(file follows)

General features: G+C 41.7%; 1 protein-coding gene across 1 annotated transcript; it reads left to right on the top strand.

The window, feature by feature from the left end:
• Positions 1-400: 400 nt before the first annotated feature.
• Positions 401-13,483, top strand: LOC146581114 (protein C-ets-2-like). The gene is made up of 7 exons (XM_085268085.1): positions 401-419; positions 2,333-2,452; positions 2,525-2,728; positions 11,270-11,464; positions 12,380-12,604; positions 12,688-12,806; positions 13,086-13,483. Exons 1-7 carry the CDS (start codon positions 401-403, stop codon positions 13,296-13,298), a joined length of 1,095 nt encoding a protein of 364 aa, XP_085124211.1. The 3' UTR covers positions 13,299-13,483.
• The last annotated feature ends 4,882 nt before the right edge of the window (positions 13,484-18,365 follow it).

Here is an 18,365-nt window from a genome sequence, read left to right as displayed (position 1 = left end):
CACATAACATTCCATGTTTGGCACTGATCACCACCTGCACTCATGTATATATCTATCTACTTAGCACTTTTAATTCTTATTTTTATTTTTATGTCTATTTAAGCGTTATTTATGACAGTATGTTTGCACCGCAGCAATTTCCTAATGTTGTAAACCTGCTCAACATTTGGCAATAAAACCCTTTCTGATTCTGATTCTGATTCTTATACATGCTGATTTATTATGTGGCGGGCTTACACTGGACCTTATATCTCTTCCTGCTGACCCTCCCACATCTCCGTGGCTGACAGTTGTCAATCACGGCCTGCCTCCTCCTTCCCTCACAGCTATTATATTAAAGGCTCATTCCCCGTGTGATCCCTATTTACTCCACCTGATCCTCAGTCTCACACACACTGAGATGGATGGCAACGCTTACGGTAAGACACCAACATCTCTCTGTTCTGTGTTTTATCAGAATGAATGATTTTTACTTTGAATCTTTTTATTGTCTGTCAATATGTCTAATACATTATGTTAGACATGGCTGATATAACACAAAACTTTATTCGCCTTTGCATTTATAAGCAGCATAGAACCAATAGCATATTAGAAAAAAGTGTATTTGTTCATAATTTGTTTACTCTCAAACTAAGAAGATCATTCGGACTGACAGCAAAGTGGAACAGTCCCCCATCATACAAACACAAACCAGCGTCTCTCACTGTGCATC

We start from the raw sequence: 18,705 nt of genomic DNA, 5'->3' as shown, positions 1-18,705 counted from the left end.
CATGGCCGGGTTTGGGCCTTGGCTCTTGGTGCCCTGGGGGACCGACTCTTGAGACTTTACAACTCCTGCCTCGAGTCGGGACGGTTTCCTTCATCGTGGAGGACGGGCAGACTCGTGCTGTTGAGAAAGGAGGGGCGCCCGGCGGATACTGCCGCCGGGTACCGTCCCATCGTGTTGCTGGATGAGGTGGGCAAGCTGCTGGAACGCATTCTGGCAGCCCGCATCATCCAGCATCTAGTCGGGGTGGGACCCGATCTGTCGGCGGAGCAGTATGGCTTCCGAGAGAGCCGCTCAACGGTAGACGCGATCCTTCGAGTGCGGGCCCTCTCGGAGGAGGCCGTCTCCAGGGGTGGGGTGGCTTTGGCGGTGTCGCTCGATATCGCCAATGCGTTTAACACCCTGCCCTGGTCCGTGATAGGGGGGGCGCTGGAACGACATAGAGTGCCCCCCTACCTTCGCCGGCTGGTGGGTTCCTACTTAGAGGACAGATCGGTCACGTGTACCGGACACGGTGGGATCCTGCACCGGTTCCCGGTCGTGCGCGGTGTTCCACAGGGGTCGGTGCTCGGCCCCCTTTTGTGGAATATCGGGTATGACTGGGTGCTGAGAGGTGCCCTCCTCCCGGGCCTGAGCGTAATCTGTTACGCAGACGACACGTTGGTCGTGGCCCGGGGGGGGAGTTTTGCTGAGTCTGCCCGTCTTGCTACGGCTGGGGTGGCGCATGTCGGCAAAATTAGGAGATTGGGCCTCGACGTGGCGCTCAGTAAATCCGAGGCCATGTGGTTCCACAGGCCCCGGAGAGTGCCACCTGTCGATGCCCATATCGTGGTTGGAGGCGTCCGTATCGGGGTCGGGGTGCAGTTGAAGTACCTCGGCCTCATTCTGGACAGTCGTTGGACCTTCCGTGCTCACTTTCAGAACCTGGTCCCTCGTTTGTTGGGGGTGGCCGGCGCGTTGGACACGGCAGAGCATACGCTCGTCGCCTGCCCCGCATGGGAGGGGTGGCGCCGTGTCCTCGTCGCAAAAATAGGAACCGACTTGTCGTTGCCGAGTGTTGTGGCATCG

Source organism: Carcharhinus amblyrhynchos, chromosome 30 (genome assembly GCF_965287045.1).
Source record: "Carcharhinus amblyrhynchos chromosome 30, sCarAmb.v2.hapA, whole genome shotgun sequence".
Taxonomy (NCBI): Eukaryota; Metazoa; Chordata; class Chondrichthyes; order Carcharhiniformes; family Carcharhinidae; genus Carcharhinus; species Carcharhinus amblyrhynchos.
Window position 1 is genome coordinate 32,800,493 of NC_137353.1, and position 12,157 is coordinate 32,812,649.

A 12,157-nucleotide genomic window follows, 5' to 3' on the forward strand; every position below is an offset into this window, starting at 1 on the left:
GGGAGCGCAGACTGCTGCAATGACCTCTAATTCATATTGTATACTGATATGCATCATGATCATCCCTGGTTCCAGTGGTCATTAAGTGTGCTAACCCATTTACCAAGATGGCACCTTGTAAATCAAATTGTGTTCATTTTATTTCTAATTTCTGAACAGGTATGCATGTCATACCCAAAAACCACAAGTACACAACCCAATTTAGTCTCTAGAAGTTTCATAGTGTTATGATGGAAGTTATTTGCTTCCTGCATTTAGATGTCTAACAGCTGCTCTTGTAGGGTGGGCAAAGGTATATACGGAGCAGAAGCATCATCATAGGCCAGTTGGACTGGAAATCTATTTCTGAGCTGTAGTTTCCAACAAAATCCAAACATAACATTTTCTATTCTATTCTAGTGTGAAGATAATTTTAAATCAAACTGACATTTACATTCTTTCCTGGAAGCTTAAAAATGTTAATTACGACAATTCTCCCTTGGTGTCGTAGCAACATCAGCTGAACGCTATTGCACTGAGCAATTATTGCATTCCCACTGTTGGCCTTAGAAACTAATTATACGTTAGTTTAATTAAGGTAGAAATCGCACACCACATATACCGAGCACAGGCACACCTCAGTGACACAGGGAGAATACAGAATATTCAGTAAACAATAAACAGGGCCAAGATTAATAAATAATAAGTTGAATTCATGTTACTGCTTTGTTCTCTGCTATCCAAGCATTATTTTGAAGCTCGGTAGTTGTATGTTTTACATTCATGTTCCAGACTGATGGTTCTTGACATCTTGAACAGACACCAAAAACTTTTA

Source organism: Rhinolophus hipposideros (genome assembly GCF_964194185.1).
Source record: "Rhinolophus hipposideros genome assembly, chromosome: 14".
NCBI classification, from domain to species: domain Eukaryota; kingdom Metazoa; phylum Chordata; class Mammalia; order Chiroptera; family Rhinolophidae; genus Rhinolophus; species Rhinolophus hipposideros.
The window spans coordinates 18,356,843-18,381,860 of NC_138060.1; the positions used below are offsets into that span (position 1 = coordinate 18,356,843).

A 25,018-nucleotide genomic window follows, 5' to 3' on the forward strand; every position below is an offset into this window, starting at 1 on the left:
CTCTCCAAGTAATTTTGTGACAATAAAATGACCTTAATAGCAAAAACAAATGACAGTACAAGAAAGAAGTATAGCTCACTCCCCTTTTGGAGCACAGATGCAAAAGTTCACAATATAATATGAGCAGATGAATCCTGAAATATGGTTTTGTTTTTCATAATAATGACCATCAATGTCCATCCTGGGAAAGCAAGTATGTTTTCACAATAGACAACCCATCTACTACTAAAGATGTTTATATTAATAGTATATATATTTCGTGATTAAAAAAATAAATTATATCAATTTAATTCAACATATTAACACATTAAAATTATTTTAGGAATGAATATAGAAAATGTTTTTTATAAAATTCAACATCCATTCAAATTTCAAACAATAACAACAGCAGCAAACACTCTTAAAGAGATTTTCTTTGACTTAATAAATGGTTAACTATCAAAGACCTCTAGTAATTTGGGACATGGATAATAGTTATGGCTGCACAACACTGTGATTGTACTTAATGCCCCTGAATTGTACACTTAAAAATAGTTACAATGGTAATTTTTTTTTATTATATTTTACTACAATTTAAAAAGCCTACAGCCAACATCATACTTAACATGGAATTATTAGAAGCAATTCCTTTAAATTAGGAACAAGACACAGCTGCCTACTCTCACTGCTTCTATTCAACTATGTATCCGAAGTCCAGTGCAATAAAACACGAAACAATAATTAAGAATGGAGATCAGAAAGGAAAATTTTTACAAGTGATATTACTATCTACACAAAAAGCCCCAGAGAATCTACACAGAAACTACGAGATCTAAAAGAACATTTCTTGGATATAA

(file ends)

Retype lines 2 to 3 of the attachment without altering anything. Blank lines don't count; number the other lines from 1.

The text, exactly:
The window, feature by feature from the left end:
• Positions 1-400: 400 nt before the first annotated feature.